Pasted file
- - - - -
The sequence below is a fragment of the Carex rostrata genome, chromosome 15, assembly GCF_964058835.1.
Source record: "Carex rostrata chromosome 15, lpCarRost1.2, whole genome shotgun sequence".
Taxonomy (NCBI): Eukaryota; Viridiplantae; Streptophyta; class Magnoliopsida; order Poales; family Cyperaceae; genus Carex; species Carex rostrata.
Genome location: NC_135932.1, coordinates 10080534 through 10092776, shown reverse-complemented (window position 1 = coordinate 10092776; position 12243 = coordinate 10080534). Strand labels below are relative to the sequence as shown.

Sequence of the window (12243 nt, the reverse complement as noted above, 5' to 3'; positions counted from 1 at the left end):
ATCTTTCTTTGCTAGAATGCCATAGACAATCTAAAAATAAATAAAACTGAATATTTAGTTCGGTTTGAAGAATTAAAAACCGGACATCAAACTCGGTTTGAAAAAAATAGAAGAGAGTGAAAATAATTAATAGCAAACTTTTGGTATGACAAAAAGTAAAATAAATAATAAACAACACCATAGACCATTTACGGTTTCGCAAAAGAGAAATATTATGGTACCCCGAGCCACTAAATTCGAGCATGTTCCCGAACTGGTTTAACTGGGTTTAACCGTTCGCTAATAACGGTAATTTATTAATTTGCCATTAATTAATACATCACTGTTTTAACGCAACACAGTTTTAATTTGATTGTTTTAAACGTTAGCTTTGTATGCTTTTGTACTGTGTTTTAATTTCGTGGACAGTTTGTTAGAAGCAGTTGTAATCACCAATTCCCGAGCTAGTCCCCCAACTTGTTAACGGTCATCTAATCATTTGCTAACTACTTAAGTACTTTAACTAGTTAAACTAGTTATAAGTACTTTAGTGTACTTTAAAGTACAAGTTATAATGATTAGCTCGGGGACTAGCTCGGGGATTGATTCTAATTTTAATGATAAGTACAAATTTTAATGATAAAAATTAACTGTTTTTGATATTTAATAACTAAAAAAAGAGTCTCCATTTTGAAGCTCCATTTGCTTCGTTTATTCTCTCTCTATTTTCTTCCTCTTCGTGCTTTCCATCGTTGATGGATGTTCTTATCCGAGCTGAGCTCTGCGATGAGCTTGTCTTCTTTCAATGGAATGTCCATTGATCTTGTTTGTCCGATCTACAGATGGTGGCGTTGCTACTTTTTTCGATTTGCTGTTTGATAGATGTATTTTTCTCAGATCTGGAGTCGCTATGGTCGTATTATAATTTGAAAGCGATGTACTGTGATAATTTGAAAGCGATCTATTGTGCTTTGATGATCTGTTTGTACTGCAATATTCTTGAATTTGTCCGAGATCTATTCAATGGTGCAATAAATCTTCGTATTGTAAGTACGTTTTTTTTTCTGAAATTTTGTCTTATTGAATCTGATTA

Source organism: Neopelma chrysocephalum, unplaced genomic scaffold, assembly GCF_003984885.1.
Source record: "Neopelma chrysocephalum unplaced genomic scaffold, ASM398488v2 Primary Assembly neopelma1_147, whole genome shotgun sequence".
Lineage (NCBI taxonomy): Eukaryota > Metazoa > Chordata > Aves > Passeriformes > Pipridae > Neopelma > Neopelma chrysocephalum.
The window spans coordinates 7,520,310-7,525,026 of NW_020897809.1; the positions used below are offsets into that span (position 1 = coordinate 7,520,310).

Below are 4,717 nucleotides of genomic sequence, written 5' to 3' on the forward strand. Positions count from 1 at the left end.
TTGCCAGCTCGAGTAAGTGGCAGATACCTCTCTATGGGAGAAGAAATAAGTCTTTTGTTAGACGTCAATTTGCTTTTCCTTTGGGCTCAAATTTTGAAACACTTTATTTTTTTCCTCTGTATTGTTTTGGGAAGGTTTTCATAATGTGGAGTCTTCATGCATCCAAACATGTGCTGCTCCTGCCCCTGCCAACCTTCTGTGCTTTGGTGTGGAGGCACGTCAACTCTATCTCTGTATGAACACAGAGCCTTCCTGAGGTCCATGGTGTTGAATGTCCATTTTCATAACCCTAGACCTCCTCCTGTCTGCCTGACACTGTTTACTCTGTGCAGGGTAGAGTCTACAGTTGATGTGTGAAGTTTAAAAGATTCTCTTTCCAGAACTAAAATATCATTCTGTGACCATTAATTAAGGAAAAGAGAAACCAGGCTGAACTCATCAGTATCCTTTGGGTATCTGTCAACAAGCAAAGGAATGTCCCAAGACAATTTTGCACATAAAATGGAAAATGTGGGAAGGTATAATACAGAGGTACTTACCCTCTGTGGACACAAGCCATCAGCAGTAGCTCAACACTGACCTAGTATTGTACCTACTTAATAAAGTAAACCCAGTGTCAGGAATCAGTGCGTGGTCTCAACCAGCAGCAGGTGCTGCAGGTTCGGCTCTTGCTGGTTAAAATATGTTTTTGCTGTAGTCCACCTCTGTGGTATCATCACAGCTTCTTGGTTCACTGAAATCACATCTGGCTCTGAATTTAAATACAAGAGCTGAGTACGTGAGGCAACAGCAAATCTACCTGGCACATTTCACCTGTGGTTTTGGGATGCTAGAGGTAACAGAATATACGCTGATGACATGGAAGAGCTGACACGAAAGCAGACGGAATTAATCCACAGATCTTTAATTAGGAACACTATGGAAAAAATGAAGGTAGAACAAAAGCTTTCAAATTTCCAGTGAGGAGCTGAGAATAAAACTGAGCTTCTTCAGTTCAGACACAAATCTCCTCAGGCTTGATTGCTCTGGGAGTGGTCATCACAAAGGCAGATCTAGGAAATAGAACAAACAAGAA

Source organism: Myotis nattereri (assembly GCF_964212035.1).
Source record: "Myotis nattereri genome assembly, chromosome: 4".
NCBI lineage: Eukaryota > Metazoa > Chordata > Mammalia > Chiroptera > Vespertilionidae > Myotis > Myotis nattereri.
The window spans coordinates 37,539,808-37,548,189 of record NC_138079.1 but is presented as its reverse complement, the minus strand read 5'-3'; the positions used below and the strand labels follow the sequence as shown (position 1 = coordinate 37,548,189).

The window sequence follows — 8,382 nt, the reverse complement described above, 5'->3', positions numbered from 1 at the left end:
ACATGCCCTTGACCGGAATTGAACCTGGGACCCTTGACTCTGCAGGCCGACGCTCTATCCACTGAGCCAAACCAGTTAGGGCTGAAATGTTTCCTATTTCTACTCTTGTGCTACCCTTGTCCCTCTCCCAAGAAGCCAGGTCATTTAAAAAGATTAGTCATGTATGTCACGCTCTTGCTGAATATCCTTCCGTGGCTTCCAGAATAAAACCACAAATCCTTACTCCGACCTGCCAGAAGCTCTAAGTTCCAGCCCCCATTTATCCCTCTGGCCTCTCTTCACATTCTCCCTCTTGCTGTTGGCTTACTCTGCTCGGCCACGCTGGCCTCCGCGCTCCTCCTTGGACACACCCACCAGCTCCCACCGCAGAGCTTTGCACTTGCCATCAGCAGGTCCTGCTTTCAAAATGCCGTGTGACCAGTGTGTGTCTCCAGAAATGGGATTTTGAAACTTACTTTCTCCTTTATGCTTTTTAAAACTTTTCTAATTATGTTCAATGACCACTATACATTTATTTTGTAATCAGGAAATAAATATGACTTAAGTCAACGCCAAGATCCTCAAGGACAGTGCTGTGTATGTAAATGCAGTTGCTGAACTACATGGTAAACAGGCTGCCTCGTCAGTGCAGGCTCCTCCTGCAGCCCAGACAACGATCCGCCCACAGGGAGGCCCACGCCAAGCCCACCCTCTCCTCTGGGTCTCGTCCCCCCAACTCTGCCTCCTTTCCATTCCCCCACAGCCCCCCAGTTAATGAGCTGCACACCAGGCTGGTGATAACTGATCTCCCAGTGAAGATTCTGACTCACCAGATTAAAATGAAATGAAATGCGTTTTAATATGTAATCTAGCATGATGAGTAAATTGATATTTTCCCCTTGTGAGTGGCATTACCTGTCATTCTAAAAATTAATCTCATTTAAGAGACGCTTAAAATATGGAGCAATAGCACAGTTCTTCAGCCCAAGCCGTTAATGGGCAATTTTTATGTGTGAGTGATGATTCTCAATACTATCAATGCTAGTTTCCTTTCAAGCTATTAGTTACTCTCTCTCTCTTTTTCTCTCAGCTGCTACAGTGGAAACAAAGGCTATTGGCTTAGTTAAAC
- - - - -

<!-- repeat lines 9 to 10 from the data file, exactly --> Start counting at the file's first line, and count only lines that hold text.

Lineage (NCBI taxonomy): Eukaryota > Metazoa > Chordata > Aves > Passeriformes > Pipridae > Neopelma > Neopelma chrysocephalum.
The window spans coordinates 7,520,310-7,525,026 of NW_020897809.1; the positions used below are offsets into that span (position 1 = coordinate 7,520,310).